your vehicle may be hackable
Your Vehicle May Be Hackable

Your Vehicle May Be Hackable

It’s no surprise that in our increasingly technological society, more and more vehicles are being equipped with in-car Wi-Fi and state-of-the-art infotainment systems. While purchasing a new vehicle with all of the latest luxury upgrades is appealing, it’s important to also consider the security risks that may leave your automobile vulnerable to cyberattacks.

Auto manufacturers have begun to address the growing concern of vehicle-hacking, and the National Highway Traffic Safety Administration (NHTSA) and Federal Bureau of Investigation (FBI) issued a public service announcement to consumers, warning automobile owners with internet-connected vehicles that they’re at risk of being hacked. The FBI has also addressed concerns surrounding vehicle connectivity, outlining security measures that owners should take to better protect themselves from cyberattacks.

Just how vulnerable are connected automobiles? A 15-year-old attending the 2015 Battelle CyberAuto Challenge held in Troy, Michigan was able to hack into a vehicle and remotely unlock and start the car. The boy spent $15 on parts at a Radio Shack and assembled the device within a night, surprising security experts in attendance.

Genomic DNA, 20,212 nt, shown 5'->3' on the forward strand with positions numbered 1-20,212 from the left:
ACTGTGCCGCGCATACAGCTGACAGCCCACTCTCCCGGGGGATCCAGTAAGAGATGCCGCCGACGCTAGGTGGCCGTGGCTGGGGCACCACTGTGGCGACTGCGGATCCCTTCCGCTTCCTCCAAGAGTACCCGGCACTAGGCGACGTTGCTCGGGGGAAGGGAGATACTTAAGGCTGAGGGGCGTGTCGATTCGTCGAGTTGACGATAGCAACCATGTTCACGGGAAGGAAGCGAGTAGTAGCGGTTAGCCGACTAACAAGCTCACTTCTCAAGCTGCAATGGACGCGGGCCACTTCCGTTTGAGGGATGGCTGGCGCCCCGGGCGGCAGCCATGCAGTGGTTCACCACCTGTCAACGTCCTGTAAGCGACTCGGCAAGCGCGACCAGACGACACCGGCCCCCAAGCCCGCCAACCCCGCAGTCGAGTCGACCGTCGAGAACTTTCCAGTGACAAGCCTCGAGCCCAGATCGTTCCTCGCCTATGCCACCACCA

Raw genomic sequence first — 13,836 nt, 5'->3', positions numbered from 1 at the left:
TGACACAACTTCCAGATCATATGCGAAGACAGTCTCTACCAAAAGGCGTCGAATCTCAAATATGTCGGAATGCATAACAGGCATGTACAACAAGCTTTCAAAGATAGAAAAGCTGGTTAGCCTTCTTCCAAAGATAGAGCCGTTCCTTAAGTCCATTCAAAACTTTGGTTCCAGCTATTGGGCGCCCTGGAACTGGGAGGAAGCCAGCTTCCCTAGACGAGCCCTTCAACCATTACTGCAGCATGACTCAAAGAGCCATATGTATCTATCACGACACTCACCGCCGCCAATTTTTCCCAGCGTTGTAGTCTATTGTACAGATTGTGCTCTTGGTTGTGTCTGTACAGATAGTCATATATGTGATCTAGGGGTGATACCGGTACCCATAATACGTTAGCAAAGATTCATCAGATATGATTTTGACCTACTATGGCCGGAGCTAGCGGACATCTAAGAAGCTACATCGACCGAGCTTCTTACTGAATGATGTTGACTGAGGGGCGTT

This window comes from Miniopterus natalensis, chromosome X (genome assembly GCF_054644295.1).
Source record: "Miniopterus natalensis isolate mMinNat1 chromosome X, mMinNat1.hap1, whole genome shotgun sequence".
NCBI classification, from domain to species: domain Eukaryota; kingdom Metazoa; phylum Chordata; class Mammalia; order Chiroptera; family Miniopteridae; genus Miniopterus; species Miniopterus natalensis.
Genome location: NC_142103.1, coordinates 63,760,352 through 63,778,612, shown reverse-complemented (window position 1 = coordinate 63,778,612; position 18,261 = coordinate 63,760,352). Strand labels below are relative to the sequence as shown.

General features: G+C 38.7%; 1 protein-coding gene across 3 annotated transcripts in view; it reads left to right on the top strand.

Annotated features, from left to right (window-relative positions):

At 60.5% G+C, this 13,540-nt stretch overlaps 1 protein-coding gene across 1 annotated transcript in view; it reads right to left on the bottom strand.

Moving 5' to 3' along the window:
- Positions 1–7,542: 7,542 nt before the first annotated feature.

While there are a number of things you can do to secure your vehicle against hackers, one of the best defenses is to keep your software updated. Vehicle operations in today’s cars are computer-based and are susceptible to viruses, just like PCs.

If you have Windows installed on your computer, you’re probably familiar with automatic updates. Connected vehicles require updates to ensure security to defend against cyberattacks. So, what are automobile manufacturers doing to make sure that you are secure? They’re issuing software update notifications and recall notices.

Remember to always verify the authenticity of the notification with the manufacturer. If your notification included a link, don’t click on it because it might not be secure. Instead, use a USB or SD card to download and install the software from the manufacturer’s website. Another option is to make an appointment at your dealership for installation of recall software or updates.

In-car technology will undoubtedly continue to evolve, providing consumers with a wealth of helpful functions and options, but it will also bring with it risks that were once only found in sci-fi movies. Remember to stay informed and take the proper precautions to protect your vehicle.

Mercury Insurance has developed an interactive infographic which you can use to determine if your vehicle is vulnerable to cyberattacks. Check yours out now.

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